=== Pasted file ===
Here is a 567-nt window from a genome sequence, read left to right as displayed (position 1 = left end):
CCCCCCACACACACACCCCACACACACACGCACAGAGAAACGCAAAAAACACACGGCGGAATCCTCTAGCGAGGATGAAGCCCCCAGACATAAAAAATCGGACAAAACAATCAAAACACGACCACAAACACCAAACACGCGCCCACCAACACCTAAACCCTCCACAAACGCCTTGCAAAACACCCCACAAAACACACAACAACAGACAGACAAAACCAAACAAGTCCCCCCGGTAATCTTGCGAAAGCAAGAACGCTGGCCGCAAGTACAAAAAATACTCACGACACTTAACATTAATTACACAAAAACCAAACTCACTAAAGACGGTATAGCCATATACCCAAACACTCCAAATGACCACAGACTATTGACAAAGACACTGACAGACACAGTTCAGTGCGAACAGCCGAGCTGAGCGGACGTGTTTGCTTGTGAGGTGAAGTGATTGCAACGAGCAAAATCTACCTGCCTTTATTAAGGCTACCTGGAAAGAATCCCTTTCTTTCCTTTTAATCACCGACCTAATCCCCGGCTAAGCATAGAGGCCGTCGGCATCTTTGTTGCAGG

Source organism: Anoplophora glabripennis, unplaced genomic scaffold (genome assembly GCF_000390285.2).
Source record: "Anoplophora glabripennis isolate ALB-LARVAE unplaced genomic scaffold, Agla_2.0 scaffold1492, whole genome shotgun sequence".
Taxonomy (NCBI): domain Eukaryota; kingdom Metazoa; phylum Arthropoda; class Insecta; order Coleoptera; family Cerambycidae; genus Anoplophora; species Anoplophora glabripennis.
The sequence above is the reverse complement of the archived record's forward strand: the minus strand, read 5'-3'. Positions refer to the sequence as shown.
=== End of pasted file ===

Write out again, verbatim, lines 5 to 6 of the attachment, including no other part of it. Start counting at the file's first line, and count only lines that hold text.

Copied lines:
Taxonomy (NCBI): domain Eukaryota; kingdom Metazoa; phylum Arthropoda; class Insecta; order Coleoptera; family Cerambycidae; genus Anoplophora; species Anoplophora glabripennis.
The sequence above is the reverse complement of the archived record's forward strand: the minus strand, read 5'-3'. Positions refer to the sequence as shown.